The State’s lawsuit includes three counts alleging violation of New Jersey’s Consumer Fraud Act and one count alleging violation of the New Jersey False Claims Act. The suit asks that Insys be assessed maximum civil penalties for each violation of the Consumer Fraud Act, and seeks three times the State’s actual damages for violations of the False Claims Act, per that statute. The suit also seeks to have Insys held responsible for costs and fees incurred by the State in bringing the case.
From the 2012 market launch of Subsys until the present, the drug has accounted for approximately 98 percent of net revenues for Insys, a Delaware corporation with headquarters in Chandler, AZ.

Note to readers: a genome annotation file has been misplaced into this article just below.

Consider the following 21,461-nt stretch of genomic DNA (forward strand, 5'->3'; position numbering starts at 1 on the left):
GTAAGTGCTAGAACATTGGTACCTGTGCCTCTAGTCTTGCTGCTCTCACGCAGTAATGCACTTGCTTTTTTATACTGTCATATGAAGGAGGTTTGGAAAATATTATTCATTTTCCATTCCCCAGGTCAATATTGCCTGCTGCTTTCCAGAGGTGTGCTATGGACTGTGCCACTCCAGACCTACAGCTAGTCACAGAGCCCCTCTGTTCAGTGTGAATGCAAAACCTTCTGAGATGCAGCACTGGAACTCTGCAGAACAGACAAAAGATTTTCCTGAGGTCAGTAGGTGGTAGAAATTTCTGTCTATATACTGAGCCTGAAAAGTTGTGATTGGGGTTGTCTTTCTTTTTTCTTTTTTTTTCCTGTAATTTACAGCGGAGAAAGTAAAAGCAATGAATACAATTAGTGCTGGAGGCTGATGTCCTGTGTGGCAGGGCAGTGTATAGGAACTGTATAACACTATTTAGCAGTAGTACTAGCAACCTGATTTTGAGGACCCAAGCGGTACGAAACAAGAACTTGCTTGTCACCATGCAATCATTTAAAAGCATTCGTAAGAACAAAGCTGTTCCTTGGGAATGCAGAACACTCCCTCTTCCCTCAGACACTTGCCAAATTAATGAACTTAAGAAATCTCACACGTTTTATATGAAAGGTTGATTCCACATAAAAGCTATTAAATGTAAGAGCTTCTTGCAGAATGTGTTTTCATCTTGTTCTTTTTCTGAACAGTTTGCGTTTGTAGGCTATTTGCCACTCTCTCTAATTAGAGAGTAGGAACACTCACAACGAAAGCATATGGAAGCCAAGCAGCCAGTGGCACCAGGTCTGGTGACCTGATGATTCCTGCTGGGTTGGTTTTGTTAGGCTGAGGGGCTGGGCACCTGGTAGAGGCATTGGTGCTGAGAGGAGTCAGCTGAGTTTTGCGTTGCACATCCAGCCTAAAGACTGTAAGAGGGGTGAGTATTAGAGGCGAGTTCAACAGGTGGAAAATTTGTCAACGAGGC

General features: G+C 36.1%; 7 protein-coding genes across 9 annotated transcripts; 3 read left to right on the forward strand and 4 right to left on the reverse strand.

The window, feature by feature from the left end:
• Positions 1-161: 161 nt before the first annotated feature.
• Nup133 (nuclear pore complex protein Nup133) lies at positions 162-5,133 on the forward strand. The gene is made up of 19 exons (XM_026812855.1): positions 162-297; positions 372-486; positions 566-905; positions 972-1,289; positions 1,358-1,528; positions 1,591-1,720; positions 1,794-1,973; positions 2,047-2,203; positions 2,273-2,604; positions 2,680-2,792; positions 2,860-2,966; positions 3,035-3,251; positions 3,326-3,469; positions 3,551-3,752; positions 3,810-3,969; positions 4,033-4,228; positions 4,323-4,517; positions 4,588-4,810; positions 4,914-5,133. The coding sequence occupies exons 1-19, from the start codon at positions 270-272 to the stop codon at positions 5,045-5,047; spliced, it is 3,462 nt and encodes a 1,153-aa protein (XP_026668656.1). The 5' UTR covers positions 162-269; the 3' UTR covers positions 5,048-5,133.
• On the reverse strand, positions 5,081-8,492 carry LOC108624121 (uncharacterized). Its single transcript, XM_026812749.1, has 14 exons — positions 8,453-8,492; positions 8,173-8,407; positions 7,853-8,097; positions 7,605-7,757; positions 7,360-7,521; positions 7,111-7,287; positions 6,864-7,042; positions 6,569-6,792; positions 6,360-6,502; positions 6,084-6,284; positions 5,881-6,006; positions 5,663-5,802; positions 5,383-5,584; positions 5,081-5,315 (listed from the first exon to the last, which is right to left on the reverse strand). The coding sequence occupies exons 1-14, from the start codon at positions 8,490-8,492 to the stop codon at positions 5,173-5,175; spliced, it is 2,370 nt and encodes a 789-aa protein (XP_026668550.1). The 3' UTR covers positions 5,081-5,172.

Insys, which has raised the price of Subsys every year since its launch, sold $74.2 million worth of the drug in New Jersey between 2012 and the third-quarter of 2016.
The State’s lawsuit alleges corporate decision-makers devised a strategy to expand what they recognized as a limited market for Subsys by aggressively pushing “off label” uses of the drug – even to podiatrists and other specialty practitioners who typically would have little call to prescribe powerful Schedule II painkillers.
Off-label use denotes use of a drug for purposes other than that for which it was approved by the FDA. Based on their independent medical judgment, physicians have discretion to legally prescribe drugs for off-label use. However, drug companies are prohibited from promoting their products for such uses in an untruthful or misleading way, and influencing healthcare provider’s prescription decisions with payments and other benefits.